CCN News 2016 | 15 December 2016
Cllr Paul Carter, chairman of the County Councils Network, said:
“The Government has acknowledged the severe financial strain local authorities and care markets are under in delivering social care, but the extra flexibility for the precept announced today is neither the short nor the long-term answer to a sustainable social care system.
“CCN has called for genuinely new funding to be allocated to social care, and today’s announcement falls short of this. The settlement redirects a small proportion of New Homes Bonus, but this will provide limited support to ease the rising pressures faced by our member councils.
“County areas face the most acute social care pressures: they contain the largest and fastest growing elderly population, yet CCN member councils receive the lowest funding for elderly care, resulting in disproportionate council tax bills for residents. Given this, counties will be wary of asking our residents to contribute even more next year when they are already penalised by geography.
“Looking ahead, we agree with Government that we must work closely together to find a long-term solution to the challenges facing social care which require both sustainable funding and reform.
“As the Secretary of State rightly acknowledged, this long-term solution must include the needs-based funding review to address the inequities in funding already within the system. This review must now be brought forward while looking for a comprehensive solution to the long-term funding of social care, starting with the Budget in March.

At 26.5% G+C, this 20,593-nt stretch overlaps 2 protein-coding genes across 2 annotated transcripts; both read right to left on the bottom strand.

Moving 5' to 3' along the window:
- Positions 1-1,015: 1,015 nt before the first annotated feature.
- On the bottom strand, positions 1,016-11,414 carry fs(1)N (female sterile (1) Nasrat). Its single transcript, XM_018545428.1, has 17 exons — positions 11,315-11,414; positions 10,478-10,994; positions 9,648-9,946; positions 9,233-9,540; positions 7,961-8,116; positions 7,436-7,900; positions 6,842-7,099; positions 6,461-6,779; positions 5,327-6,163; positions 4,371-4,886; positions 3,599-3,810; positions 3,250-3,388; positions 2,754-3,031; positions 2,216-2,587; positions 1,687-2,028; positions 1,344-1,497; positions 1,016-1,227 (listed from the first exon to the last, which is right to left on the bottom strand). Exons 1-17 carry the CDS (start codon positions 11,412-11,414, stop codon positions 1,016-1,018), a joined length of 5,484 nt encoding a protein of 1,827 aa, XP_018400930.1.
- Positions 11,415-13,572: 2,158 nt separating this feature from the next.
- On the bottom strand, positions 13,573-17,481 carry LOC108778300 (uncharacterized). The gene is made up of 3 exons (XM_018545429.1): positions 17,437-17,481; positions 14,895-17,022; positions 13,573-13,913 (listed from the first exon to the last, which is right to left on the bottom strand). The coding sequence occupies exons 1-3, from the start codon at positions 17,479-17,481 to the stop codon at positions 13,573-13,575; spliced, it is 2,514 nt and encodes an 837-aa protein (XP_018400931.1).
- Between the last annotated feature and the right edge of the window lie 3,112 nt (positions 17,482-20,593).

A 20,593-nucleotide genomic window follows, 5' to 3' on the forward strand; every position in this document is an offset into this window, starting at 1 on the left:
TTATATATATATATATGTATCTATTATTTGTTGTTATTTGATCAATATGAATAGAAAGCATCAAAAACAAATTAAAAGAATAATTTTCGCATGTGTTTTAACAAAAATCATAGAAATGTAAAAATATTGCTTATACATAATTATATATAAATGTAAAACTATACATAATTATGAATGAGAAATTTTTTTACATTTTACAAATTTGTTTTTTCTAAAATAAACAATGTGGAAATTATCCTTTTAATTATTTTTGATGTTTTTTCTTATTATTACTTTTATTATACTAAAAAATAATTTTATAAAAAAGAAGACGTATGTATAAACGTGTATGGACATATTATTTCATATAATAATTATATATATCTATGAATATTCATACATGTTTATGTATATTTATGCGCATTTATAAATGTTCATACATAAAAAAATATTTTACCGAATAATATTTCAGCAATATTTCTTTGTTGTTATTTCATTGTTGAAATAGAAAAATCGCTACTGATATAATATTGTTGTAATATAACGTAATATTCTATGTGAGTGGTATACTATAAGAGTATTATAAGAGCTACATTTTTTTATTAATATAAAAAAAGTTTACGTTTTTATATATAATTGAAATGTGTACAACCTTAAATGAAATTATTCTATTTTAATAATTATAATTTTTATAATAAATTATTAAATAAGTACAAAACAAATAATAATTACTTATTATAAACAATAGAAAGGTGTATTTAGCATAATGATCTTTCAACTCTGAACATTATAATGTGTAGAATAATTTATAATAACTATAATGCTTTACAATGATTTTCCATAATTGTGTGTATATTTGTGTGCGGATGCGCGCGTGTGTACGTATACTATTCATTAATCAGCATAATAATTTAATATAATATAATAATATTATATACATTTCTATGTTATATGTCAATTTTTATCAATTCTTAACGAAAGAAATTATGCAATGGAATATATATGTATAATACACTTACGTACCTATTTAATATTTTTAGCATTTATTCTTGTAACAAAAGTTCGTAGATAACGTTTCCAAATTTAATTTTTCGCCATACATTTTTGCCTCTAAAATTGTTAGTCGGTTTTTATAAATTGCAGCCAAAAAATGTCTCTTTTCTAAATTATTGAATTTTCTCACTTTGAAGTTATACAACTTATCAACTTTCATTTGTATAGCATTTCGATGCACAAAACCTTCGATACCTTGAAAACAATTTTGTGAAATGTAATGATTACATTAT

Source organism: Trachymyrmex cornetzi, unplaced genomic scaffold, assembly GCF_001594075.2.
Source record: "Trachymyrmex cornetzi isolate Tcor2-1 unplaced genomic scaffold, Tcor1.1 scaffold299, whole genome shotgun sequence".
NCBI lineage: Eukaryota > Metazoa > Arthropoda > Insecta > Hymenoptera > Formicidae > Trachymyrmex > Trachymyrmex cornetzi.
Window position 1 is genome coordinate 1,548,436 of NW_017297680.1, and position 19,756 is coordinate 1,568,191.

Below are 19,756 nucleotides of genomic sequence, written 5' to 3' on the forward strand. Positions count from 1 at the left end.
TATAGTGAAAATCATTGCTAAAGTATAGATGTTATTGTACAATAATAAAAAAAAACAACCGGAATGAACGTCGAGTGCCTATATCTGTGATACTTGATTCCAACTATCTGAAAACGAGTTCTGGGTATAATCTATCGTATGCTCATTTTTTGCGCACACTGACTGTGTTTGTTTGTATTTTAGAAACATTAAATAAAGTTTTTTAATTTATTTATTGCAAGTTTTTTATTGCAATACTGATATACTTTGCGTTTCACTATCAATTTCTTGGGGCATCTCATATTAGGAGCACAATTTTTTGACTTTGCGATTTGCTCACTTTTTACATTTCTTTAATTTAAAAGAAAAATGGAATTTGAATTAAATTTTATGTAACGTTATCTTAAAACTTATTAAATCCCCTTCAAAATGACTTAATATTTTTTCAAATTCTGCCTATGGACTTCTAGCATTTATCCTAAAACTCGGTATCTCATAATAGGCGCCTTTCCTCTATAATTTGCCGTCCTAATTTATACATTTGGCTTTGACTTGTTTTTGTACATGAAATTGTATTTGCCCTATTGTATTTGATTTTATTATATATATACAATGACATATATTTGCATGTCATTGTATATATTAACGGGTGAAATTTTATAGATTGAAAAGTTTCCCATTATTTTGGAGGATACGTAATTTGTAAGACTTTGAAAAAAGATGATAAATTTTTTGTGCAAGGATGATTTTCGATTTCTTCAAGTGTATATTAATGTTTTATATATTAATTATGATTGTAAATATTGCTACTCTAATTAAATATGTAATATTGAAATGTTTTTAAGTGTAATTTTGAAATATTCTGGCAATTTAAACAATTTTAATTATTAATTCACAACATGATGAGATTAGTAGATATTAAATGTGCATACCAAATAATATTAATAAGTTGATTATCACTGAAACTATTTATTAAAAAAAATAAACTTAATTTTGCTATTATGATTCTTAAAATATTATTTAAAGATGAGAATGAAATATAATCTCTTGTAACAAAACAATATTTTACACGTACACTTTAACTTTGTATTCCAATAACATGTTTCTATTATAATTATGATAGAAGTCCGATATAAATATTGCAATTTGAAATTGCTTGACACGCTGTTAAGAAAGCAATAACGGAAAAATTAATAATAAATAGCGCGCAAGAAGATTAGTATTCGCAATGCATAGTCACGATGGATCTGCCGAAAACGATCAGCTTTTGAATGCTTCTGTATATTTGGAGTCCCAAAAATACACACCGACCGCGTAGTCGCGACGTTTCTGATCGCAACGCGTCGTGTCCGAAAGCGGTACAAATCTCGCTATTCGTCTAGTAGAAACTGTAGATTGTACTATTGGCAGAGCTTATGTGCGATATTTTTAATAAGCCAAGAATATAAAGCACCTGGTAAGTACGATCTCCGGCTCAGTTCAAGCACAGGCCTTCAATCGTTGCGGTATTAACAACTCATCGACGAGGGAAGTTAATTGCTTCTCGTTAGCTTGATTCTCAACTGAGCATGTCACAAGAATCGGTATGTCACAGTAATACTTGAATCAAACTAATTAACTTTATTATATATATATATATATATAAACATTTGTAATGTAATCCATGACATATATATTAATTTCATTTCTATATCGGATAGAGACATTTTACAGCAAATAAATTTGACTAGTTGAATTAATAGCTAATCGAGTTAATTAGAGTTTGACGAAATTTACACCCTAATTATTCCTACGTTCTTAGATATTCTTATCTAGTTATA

“Counties have transformed services and have made extraordinary efficiency savings to safeguard frontline services at time of rising demand, which have been acknowledged by the Secretary of State, whilst he also cited Oxfordshire and Northumberland as examples of innovative best practice.
“All our members must be trusted to lead the drive towards integration. Their financial management and innovative service redesign, at a time when NHS budgets have been protected, must now spread to the wider health service; with partners working together to break down the barriers to integration, harnessing the size, scale, capacity and expertise offered by county authorities.
“In addressing both the funding and reform imperative, county authorities will play a full and active part, putting forward evidence-based solutions to Government on the challenges ahead.”